What does “sensitivity” mean when testing for ovulation? What sensitivity level do I need? What are normal levels of LH? In this guide, OBGYN Kenosha Gleaton answers these questions and more.
Ovulation tests are used to understand your fertile window by measuring a hormone called LH (luteinizing hormone) in your urine. By measuring LH for several days (or an entire cycle), you can detect your LH peak or surge, which predicts when ovulation is likely to occur (usually within 24 hours).
What does “sensitivity” mean when testing for ovulation?
Different brands of ovulation tests differ in sensitivity, which is measured in IU/L (international units per liter). Note: sometimes you’ll see IU/L, and sometimes mlU/L (milli-international units per litre). These are a straight one to one conversion, so are often used interchangeably.
The sensitivity of a test indicates the minimum amount of LH in your urine that the test is able to detect. This minimum threshold ranges from 10 IU/L to 40 IU/L, but most tests on the market today have a sensitivity level of 25-30 IU/L.
In the case of ovulation test sensitivity, a lower number means the test is more sensitive, meaning it can detect lower ranges of LH that would be missed on a test with a higher threshold.
So, what sensitivity level do I need in an ovulation test?
Throughout a woman’s cycle, LH levels can range from 1.9 - 14.6 IU/L, but during the fertile window can surge to 118 IU/L right before the egg is released. Because of this, most women only need a test with a sensitivity of 20-50 IU/L to capture that surge.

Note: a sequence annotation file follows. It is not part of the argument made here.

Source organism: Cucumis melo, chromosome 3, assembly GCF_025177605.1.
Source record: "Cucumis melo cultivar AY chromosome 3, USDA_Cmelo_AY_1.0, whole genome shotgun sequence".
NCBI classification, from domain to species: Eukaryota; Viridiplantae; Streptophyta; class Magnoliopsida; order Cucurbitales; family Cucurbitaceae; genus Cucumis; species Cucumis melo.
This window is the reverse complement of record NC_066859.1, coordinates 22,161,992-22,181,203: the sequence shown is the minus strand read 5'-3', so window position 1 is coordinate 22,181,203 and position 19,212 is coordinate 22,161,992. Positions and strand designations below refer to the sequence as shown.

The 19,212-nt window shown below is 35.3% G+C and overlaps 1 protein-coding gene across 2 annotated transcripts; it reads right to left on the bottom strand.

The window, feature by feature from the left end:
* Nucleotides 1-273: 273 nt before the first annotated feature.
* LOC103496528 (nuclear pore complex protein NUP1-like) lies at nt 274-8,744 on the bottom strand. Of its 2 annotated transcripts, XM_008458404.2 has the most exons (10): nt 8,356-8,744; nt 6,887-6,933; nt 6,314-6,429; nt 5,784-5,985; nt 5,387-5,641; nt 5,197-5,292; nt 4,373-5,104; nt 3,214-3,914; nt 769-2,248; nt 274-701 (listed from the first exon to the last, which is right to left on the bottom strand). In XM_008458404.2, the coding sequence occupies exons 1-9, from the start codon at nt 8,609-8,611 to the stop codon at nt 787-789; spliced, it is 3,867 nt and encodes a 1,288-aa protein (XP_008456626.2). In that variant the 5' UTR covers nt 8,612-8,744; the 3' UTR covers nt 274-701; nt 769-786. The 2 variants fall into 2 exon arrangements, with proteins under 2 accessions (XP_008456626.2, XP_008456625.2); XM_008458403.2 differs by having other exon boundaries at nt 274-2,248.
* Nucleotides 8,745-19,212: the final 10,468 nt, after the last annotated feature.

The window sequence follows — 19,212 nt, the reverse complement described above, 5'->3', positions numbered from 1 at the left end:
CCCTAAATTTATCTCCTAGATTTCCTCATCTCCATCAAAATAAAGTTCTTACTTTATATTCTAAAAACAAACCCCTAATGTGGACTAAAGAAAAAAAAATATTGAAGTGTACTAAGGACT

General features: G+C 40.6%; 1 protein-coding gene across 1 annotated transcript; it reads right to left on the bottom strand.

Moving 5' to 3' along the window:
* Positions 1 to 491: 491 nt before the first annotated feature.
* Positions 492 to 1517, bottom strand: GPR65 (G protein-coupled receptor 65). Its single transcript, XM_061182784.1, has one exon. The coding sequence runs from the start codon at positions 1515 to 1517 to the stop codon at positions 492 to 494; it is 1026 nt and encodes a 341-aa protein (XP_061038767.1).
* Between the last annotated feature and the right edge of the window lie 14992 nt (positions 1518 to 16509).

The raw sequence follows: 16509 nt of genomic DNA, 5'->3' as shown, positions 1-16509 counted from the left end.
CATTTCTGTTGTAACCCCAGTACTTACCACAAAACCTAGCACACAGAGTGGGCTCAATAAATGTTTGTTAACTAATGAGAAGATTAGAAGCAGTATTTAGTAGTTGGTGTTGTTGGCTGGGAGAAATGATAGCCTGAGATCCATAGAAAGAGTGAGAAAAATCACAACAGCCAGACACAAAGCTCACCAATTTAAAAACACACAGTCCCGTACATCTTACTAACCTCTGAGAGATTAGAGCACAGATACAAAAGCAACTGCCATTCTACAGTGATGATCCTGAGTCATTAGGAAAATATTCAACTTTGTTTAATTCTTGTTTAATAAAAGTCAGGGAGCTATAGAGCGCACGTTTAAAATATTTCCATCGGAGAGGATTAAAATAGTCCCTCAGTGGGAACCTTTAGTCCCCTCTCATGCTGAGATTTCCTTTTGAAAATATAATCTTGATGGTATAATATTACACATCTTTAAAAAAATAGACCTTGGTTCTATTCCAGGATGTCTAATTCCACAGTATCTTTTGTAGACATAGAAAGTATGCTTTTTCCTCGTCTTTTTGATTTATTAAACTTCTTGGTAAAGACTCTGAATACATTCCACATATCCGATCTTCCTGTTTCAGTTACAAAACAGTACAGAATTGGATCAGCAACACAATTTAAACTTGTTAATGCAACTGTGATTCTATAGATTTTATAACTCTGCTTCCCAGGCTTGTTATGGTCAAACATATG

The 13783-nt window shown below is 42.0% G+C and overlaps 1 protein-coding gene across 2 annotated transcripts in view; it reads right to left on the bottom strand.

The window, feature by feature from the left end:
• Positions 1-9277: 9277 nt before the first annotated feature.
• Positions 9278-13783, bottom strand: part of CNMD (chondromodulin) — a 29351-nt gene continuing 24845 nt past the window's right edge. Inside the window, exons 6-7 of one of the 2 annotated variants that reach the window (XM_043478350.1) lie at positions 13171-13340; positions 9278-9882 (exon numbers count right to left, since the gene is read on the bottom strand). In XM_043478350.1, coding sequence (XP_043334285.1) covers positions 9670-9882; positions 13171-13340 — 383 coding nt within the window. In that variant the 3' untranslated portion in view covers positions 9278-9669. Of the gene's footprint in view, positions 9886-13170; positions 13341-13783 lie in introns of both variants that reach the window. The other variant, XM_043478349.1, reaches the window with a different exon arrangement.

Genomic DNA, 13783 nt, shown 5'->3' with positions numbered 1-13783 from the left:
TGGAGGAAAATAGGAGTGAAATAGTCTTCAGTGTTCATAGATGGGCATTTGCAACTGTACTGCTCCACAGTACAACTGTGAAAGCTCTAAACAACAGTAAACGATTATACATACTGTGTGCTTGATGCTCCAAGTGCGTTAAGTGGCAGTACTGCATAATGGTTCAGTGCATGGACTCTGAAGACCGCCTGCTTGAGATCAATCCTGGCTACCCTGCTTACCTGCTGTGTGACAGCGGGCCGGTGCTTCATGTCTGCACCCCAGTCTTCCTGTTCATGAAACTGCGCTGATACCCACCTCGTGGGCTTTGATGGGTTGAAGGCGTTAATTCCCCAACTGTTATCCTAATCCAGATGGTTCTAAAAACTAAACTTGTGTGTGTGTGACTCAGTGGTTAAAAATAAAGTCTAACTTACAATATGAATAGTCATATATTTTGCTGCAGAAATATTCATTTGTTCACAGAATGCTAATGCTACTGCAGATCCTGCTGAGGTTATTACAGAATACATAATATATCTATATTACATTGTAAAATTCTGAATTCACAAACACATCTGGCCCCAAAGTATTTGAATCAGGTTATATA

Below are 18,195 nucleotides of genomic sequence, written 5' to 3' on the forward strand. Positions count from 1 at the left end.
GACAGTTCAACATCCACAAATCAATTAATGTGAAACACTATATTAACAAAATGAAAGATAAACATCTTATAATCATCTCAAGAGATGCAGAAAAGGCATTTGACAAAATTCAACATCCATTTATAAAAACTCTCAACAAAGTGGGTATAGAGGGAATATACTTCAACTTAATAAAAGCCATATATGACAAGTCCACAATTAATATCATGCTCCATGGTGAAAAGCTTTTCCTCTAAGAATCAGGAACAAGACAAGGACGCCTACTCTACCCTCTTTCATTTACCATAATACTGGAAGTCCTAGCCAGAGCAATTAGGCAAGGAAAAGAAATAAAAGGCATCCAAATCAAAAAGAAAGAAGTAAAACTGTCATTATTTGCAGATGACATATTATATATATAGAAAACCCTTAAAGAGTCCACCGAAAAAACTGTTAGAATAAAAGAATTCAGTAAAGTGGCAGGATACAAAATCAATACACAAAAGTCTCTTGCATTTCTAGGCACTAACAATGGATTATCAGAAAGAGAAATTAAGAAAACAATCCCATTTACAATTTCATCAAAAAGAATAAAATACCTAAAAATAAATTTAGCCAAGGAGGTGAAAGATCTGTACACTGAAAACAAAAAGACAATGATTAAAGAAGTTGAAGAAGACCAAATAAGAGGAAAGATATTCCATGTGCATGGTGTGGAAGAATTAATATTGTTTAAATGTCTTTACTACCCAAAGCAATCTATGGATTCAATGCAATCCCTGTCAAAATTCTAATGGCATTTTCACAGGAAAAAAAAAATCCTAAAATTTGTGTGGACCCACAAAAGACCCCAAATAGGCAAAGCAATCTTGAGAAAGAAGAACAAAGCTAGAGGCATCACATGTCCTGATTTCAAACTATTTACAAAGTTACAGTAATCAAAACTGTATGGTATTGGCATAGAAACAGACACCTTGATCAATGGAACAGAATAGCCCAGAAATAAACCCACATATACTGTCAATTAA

A commonly-referenced 2017 study found that levels of 25–30 mIU/ml represent the best cutoff to predict ovulation during a fertile window. This study established a cutoff at 25mIU/ml, which could result in a dark pink test line for most women, which is considered a "positive" result. Referencing this darker test line to all testing (within one cycle) should identify if a peak or surge was captured. So for the vast majority of women, a sensitivity level of 25-30 IU/L is sufficient for predicting ovulation.
If you track your LH using a test with sensitivity of 25 IU/L and never find a peak (a test line as dark as the control line), a higher sensitivity test may be a better fit. If this is the case, we highly recommend talking to your OBGYN to ensure that you are ovulating.
What are normal levels of LH?
LH patterns vary greatly from one woman to the next. The normal range for a woman varies throughout her menstrual cycle. Here are normal ranges. Note that this level of granularity is tested via a blood test through your OBGYN:
- Follicular: 1.9-14.6 IU/L
- Mid Cycle: 12.2-118.0 IU/L
- Luteal: 0.7-12.9 IU/L
- Postmenopausal: 5.3-65.4 IU/L
Abnormally high levels of LH during non ovulatory times in your menstrual cycle may suggest a hormonal imbalance such as a pituitary disorder, polycystic ovarian syndrome, or menopause. Low levels of LH may mean you may have a pituitary disorder, anorexia, malnutrition, or are under extreme stress.
When should I begin testing for ovulation?
Industry standard is to begin testing on day ten of your cycle. However, you may want to begin testing a day after your period ends to find a baseline result of LH present in your urine. The baseline of 0-10 mIU/mL (a faint pink test line) is then referenced until a peak or surge (dark pink test line) is detected. The darkest line (from consecutive testing in one cycle) is your LH peak or surge, and this is considered to be your fertile window—aka the best time to have sex to get pregnant.
What if my ovulation test line is always faint?
LH is always in your system, so you should always at least see a faint test result line. Impending ovulation is indicated when this line becomes as dark or darker than the control line. If you test for an entire cycle and consistently see only a faint line, then further testing may be needed to ensure you are ovulating.
How sensitive is the Natalist Ovulation Test?
The Natalist midstream ovulation test is a qualitative test with a sensitivity level of 25 IU/L. A 2014 study found that peak LH levels have a median range of 44.6 mIU/mL. So 25 IU/L is a very sensitive cutoff that can detect a peak or surge for most women.